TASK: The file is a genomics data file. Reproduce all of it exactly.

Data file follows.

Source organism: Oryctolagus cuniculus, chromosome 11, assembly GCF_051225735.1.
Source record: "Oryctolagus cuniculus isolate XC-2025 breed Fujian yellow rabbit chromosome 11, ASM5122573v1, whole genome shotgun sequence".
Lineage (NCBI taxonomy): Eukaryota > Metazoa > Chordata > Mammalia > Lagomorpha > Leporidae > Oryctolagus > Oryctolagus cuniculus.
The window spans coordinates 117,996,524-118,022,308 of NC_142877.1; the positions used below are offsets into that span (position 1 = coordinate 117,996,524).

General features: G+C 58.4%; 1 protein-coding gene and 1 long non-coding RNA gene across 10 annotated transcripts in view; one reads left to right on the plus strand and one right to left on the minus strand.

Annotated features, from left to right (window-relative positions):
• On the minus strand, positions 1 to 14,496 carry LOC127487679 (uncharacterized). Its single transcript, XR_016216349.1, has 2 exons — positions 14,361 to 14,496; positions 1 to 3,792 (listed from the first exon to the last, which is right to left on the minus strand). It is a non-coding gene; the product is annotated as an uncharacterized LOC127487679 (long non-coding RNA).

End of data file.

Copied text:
Source organism: Oryctolagus cuniculus, chromosome 11, assembly GCF_051225735.1.
Source record: "Oryctolagus cuniculus isolate XC-2025 breed Fujian yellow rabbit chromosome 11, ASM5122573v1, whole genome shotgun sequence".
Lineage (NCBI taxonomy): Eukaryota > Metazoa > Chordata > Mammalia > Lagomorpha > Leporidae > Oryctolagus > Oryctolagus cuniculus.
The window spans coordinates 117,996,524-118,022,308 of NC_142877.1; the positions used below are offsets into that span (position 1 = coordinate 117,996,524).

General features: G+C 58.4%; 1 protein-coding gene and 1 long non-coding RNA gene across 10 annotated transcripts in view; one reads left to right on the plus strand and one right to left on the minus strand.

Annotated features, from left to right (window-relative positions):
• On the minus strand, positions 1 to 14,496 carry LOC127487679 (uncharacterized). Its single transcript, XR_016216349.1, has 2 exons — positions 14,361 to 14,496; positions 1 to 3,792 (listed from the first exon to the last, which is right to left on the minus strand). It is a non-coding gene; the product is annotated as an uncharacterized LOC127487679 (long non-coding RNA).